Welcome to the Scholar's Blog Book Discussion Group
And to its first discussion. This month, we're discussion Susan Cooper's timeslip tale, King of Shadows. The title refers to these lines of Shakespeare's:
"This is thy negligence. Still thou mistak'st,
Or else commit'st thy knaveries wilfully."
"Believe me, king of shadows, I mistook."
- Oberon and Puck, A Midsummer Night's Dream, Act III Scene 3
And as you will know, if you've already read the book, the tale centres on two performances of A Midsummer Night's Dream, that are performed 400 years apart.
Here are some of the things I love about this book:
1 - The opening: "Tag." - just one word and yet my attention was snagged and I found myself rushing into the tale...
2 - Nat's introduction to Will Shakespeare:
"'Greet Master Shakespeare, boy.'
It was as if he'd said, 'Say hello to God.'"
If you're a big fan of Shakespeare (or any other author), you know exactly what Nat means by this comment.
3 - The way the time-travel element is handled, with Nat asleep, so the mystery of how it happens is preserved. You don't have to worry about the science, you can just enjoy the magic of the story.
4 - The use that Cooper makes of Shakespeare's own words, with the quotations both from the plays and the Sonnets. I've long known and loved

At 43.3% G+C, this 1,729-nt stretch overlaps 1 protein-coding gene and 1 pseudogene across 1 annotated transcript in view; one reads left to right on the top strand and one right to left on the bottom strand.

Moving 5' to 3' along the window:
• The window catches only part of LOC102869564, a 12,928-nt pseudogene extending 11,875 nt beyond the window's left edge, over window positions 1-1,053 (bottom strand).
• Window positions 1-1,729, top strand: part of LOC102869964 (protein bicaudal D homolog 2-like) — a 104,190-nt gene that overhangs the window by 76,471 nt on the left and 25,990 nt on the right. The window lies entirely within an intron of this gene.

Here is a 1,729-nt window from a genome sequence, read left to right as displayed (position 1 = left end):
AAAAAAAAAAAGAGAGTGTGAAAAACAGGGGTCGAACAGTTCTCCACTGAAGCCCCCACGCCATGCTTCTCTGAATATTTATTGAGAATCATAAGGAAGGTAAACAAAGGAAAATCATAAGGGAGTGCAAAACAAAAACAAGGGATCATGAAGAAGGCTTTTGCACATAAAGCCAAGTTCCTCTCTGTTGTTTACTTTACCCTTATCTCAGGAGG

Let me not to the marriage of true minds
Admit impediments. Love is not love
Which alters when it alteration finds,
Or bends with the remover to remove:
O no! it is an ever-fixed mark
That looks on tempests and is never shaken;
It is the star to every wandering bark,
Whose worth's unknown, although his height be taken.
Love's not Time's fool, though rosy lips and cheeks
Within his bending sickle's compass come:
Love alters not with his brief hours and weeks,
But bears it out even to the edge of doom.
If this be error and upon me proved,
I never writ, nor no man ever loved.
Shall I compare thee to a summer's day?
Thou art more lovely and more temperate:
Rough winds do shake the darling buds of May,
And summer's lease hath all too short a date:
Sometime too hot the eye of heaven shines,
And often is his gold complexion dimm'd,
And every fair from fair sometime declines,
By chance, or nature's changing course untrimm'd:
But thy eternal summer shall not fade,
Nor lose possession of that fair thou ow'st,
Nor shall death brag thou wander'st in his shade,
When in eternal lines to time thou grow'st,
So long as men can breathe, or eyes can see,
So long lives this, and this gives life to thee.
the last two lines of the latter are ones that Nat mentions after Arby gives him a copy of the Complete Sonnets (chapter 19).
5 - The way the tale invites you to see or read A Midsummer Night's Dream for yourself. I hadn't seen it before reading this book, but I rented a DVD of Michael Hoffman's movie (with Stanley Tucci playing "Puck"). And I'm quite sure I got more out of the story, having read Cooper's book first.
So what do you like about this book ? What don't you like or what do you feel doesn't work ?
Oh and if anyone is interested, the carol that the Guy's Hospital nurse sings to 16th century Nathan Field in chapter 9, is the Coventry Carol, and you can find the words here and the music here.